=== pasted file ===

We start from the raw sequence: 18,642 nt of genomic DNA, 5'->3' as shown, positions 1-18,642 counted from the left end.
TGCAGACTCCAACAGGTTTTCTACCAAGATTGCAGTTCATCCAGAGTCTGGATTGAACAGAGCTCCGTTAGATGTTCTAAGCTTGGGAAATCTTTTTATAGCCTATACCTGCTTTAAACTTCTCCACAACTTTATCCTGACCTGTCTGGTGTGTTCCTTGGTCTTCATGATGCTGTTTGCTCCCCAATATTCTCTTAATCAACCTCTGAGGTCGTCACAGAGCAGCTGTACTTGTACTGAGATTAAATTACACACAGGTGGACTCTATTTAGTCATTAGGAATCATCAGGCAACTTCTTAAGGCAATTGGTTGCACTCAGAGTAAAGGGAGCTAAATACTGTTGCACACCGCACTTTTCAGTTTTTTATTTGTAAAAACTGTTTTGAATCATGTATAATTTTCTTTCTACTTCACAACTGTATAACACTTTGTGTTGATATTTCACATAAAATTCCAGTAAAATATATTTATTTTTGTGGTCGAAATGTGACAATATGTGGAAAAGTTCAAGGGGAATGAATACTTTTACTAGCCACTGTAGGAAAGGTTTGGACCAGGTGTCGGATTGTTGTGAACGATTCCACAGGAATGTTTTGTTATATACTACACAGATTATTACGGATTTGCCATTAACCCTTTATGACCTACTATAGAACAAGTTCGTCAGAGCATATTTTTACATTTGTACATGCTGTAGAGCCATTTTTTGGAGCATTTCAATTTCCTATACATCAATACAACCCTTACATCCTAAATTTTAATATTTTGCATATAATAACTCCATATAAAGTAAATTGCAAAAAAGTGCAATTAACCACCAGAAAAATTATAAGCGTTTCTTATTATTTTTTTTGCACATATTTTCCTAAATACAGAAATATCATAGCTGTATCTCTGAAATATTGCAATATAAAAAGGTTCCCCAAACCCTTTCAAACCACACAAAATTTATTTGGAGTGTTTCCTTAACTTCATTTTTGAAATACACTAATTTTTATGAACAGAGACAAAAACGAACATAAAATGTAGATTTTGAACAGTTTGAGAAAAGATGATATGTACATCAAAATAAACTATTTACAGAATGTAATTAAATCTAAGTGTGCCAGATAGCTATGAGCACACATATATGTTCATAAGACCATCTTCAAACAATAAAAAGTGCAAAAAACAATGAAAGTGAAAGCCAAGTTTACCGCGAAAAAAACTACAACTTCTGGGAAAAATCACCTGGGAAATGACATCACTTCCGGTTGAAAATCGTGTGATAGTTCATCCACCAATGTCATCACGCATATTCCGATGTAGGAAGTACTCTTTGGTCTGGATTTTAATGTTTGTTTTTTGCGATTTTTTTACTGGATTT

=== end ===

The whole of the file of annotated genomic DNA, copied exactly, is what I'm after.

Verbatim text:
We start from the raw sequence: 18,642 nt of genomic DNA, 5'->3' as shown, positions 1-18,642 counted from the left end.
TGCAGACTCCAACAGGTTTTCTACCAAGATTGCAGTTCATCCAGAGTCTGGATTGAACAGAGCTCCGTTAGATGTTCTAAGCTTGGGAAATCTTTTTATAGCCTATACCTGCTTTAAACTTCTCCACAACTTTATCCTGACCTGTCTGGTGTGTTCCTTGGTCTTCATGATGCTGTTTGCTCCCCAATATTCTCTTAATCAACCTCTGAGGTCGTCACAGAGCAGCTGTACTTGTACTGAGATTAAATTACACACAGGTGGACTCTATTTAGTCATTAGGAATCATCAGGCAACTTCTTAAGGCAATTGGTTGCACTCAGAGTAAAGGGAGCTAAATACTGTTGCACACCGCACTTTTCAGTTTTTTATTTGTAAAAACTGTTTTGAATCATGTATAATTTTCTTTCTACTTCACAACTGTATAACACTTTGTGTTGATATTTCACATAAAATTCCAGTAAAATATATTTATTTTTGTGGTCGAAATGTGACAATATGTGGAAAAGTTCAAGGGGAATGAATACTTTTACTAGCCACTGTAGGAAAGGTTTGGACCAGGTGTCGGATTGTTGTGAACGATTCCACAGGAATGTTTTGTTATATACTACACAGATTATTACGGATTTGCCATTAACCCTTTATGACCTACTATAGAACAAGTTCGTCAGAGCATATTTTTACATTTGTACATGCTGTAGAGCCATTTTTTGGAGCATTTCAATTTCCTATACATCAATACAACCCTTACATCCTAAATTTTAATATTTTGCATATAATAACTCCATATAAAGTAAATTGCAAAAAAGTGCAATTAACCACCAGAAAAATTATAAGCGTTTCTTATTATTTTTTTTGCACATATTTTCCTAAATACAGAAATATCATAGCTGTATCTCTGAAATATTGCAATATAAAAAGGTTCCCCAAACCCTTTCAAACCACACAAAATTTATTTGGAGTGTTTCCTTAACTTCATTTTTGAAATACACTAATTTTTATGAACAGAGACAAAAACGAACATAAAATGTAGATTTTGAACAGTTTGAGAAAAGATGATATGTACATCAAAATAAACTATTTACAGAATGTAATTAAATCTAAGTGTGCCAGATAGCTATGAGCACACATATATGTTCATAAGACCATCTTCAAACAATAAAAAGTGCAAAAAACAATGAAAGTGAAAGCCAAGTTTACCGCGAAAAAAACTACAACTTCTGGGAAAAATCACCTGGGAAATGACATCACTTCCGGTTGAAAATCGTGTGATAGTTCATCCACCAATGTCATCACGCATATTCCGATGTAGGAAGTACTCTTTGGTCTGGATTTTAATGTTTGTTTTTTGCGATTTTTTTACTGGATTT